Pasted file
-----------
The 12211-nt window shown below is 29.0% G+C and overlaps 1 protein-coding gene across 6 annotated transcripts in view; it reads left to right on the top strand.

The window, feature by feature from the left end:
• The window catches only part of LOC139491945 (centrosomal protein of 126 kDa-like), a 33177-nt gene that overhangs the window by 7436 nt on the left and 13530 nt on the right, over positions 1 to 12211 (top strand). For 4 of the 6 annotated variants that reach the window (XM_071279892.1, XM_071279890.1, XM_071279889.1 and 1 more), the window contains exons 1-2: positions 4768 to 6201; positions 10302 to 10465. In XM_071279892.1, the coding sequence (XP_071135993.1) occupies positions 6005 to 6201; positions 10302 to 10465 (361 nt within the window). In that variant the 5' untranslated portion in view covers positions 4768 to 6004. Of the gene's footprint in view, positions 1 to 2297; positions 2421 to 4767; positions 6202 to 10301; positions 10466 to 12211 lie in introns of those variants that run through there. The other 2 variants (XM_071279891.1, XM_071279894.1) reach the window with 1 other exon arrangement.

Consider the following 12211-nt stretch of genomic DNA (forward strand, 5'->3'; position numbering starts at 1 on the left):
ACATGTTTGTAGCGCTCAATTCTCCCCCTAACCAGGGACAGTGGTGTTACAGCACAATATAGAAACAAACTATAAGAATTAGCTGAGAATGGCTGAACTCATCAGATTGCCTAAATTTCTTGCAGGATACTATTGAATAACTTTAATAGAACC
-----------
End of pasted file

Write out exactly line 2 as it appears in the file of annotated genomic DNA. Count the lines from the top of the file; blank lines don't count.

The window, feature by feature from the left end: